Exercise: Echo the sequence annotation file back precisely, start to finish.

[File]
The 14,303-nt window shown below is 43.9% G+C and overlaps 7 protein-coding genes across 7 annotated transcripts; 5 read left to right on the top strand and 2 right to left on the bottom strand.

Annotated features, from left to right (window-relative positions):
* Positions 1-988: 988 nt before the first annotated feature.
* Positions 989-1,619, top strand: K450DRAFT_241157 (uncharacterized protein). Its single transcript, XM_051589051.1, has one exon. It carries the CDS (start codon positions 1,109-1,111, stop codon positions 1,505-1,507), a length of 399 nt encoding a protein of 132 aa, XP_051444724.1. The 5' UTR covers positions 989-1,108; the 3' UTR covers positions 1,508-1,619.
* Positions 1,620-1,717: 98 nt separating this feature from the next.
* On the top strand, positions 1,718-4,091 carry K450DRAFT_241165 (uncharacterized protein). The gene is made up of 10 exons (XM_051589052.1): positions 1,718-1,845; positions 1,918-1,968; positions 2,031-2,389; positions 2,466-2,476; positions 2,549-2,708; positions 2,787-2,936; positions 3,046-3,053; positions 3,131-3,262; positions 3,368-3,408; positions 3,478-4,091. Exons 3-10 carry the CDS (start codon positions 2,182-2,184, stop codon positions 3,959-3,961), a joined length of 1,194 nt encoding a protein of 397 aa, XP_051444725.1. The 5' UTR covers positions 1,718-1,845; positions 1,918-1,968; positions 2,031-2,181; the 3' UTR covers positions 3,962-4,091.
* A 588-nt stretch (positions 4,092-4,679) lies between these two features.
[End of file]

The 14,303-nt window shown below is 43.9% G+C and overlaps 7 protein-coding genes across 7 annotated transcripts; 5 read left to right on the top strand and 2 right to left on the bottom strand.

Annotated features, from left to right (window-relative positions):
* Positions 1-988: 988 nt before the first annotated feature.
* Positions 989-1,619, top strand: K450DRAFT_241157 (uncharacterized protein). Its single transcript, XM_051589051.1, has one exon. It carries the CDS (start codon positions 1,109-1,111, stop codon positions 1,505-1,507), a length of 399 nt encoding a protein of 132 aa, XP_051444724.1. The 5' UTR covers positions 989-1,108; the 3' UTR covers positions 1,508-1,619.
* Positions 1,620-1,717: 98 nt separating this feature from the next.
* On the top strand, positions 1,718-4,091 carry K450DRAFT_241165 (uncharacterized protein). The gene is made up of 10 exons (XM_051589052.1): positions 1,718-1,845; positions 1,918-1,968; positions 2,031-2,389; positions 2,466-2,476; positions 2,549-2,708; positions 2,787-2,936; positions 3,046-3,053; positions 3,131-3,262; positions 3,368-3,408; positions 3,478-4,091. Exons 3-10 carry the CDS (start codon positions 2,182-2,184, stop codon positions 3,959-3,961), a joined length of 1,194 nt encoding a protein of 397 aa, XP_051444725.1. The 5' UTR covers positions 1,718-1,845; positions 1,918-1,968; positions 2,031-2,181; the 3' UTR covers positions 3,962-4,091.
* A 588-nt stretch (positions 4,092-4,679) lies between these two features.